We're pleased to partner with the Ann Arbor District Library to host Reece Jones in support of Nobody Is Protected: How the Border Patrol Became the Most Dangerous Police Force in the United States. He'll be joined in conversation by author Phil Christman.
An urgent look at the U.S. Border Patrol from its xenophobic founding to its assault on the Fourth Amendment in its quest to become a national police force
Late one July night in 2020, armed men, identified only by the word POLICE written across their uniforms, began snatching supporters of Black Lives Matter off the street in Portland, Oregon, and placing them in unmarked vans. These mysterious actions were not carried out by local law enforcement or even right-wing terrorists, but by the U.S. Border Patrol. Why was the Border Patrol operating so far from the boundaries of the United States? What were they doing at a protest that had nothing to do with immigration or the border?
Nobody Is Protected: How the Border Patrol Became the Most Dangerous Police Force in the United States is the untold story of how, through a series of landmark but largely unknown decisions, the Supreme Court has dramatically curtailed the Fourth Amendment of the Constitution in service of policing borders. The Border Patrol exercises exceptional powers to conduct warrantless stops and interrogations within one hundred miles of land borders or coastlines, an area that includes nine of the ten largest cities and two thirds of the American population.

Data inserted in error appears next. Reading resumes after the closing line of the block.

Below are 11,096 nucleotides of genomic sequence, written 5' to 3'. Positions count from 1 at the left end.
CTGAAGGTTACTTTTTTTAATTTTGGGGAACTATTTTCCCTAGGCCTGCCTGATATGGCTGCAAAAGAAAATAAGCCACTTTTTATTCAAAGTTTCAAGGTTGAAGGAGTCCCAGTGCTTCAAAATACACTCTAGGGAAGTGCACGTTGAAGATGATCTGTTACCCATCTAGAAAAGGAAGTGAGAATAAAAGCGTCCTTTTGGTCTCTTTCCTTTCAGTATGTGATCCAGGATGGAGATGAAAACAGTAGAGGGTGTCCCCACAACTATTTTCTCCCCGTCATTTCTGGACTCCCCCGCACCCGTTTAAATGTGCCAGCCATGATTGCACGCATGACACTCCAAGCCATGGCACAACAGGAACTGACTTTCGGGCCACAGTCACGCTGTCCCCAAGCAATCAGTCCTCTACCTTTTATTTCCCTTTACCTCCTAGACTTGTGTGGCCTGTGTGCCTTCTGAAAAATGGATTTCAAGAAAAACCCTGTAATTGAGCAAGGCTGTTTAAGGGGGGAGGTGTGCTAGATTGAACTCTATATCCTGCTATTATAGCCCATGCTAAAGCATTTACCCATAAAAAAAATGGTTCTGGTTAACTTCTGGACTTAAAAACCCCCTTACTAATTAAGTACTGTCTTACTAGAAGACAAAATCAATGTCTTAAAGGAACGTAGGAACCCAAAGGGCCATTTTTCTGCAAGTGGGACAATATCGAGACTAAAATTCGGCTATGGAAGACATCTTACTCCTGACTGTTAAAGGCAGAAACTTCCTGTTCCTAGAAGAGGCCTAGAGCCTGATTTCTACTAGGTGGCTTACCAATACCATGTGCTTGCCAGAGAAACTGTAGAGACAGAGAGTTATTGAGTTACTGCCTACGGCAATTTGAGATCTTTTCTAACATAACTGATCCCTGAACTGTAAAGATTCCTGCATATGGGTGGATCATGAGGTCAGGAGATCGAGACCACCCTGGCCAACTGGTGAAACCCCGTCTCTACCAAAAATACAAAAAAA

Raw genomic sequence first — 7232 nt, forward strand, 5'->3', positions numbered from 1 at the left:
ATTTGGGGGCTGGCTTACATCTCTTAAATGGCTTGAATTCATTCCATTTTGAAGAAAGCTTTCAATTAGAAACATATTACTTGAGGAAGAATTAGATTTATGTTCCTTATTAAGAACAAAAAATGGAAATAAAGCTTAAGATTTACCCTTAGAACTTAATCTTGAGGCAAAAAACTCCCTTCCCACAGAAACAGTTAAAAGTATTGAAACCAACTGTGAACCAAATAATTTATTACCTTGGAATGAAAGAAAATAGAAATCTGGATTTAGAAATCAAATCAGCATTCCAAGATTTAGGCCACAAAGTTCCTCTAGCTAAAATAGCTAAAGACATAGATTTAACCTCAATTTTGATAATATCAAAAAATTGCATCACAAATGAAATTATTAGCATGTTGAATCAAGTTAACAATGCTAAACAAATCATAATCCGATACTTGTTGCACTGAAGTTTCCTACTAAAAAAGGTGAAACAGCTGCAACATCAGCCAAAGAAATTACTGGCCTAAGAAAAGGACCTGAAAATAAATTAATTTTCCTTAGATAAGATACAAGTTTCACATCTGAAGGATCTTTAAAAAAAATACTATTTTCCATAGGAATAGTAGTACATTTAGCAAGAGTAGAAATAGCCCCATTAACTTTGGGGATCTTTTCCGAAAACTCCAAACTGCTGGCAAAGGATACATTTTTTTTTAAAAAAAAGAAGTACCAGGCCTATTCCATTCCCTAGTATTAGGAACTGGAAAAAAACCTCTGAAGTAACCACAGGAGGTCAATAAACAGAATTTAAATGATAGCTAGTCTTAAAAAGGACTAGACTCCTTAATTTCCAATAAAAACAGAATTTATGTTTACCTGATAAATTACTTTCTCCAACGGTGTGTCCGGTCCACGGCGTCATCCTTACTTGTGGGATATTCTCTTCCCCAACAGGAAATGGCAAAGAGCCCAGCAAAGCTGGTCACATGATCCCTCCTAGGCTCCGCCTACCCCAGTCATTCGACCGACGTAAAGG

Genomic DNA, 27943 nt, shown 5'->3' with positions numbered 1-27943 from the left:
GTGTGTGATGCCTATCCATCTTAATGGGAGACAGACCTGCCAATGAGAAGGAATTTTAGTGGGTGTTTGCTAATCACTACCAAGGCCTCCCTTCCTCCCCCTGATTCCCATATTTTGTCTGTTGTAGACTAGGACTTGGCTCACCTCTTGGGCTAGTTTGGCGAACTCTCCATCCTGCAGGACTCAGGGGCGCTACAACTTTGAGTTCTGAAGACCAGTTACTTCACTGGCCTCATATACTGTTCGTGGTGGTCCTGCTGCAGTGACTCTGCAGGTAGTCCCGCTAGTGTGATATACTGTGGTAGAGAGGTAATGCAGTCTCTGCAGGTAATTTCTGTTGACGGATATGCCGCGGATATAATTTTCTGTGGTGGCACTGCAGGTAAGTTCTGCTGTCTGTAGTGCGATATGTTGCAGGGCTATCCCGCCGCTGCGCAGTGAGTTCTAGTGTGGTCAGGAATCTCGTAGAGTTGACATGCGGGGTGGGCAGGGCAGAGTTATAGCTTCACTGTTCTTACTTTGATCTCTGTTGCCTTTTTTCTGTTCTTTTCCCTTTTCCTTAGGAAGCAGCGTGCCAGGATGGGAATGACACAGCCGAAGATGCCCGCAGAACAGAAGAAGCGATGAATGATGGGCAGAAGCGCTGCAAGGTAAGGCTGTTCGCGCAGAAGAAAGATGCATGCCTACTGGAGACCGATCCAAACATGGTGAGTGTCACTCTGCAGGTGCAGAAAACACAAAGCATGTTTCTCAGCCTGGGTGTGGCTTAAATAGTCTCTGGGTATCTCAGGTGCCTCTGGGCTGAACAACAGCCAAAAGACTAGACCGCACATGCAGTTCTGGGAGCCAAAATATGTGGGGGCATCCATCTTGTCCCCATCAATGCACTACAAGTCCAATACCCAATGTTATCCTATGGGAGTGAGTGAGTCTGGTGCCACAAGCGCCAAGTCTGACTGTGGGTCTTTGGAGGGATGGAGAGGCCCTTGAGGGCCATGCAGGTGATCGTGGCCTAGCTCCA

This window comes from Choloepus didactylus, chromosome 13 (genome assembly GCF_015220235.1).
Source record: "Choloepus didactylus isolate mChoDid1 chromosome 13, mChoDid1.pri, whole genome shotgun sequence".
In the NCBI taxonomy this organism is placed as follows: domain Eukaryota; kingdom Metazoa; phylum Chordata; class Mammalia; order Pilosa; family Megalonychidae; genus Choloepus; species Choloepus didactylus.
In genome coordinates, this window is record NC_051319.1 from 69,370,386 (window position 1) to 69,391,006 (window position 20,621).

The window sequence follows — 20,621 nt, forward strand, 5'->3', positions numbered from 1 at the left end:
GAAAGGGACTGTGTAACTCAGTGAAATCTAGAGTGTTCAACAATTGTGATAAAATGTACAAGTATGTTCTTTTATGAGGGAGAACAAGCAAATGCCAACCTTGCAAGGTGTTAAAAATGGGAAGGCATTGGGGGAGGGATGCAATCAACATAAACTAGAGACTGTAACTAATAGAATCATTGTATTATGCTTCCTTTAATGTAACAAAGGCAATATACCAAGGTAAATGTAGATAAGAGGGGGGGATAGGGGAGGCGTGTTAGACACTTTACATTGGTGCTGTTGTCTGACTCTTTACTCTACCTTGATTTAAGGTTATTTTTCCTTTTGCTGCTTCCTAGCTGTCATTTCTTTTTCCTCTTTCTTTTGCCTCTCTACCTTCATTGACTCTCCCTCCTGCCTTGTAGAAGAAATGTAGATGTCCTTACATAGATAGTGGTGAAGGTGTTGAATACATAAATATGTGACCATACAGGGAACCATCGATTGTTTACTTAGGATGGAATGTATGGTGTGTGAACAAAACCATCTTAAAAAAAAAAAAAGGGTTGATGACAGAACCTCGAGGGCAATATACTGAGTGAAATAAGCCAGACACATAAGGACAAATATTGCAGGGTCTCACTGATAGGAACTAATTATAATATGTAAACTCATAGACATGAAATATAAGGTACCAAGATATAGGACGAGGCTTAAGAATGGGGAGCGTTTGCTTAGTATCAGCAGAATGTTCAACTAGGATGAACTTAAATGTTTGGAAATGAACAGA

Mapping the Border Patrol's history from its bigoted and violent Wild West beginnings through the legal precedents that have unleashed today's militarized force, Guggenheim Fellow Reece Jones reveals the shocking true stories and characters behind its most dangerous policies. With the Border Patrol intent on exploiting current laws to transform itself into a national police force, the truth behind their influence and history has never been more important.
Reece Jones is a Guggenheim Fellow. He is a professor and the chair of the Department of Geography and Environment at the University of Hawai'i. He is the author of three books, the award-winning Border Walls and Violent Borders, as well as White Borders. He is the editor in chief of the journal Geopolitics and he lives in Honolulu with his family.
A former substitute teacher, shelter worker, and home health aide, Phil Christman currently lectures in the English department at University of Michigan. His work has appeared in The Hedgehog Review, Commonweal, The Christian Century, The Outline, and other places. He holds an MFA from the University of South Carolina-Columbia. He is the editor of the Michigan Review of Prisoner Creative Writing, a journal sponsored by the University of Michigan's Prison Creative Arts Project. He lives in Ann Arbor, MI.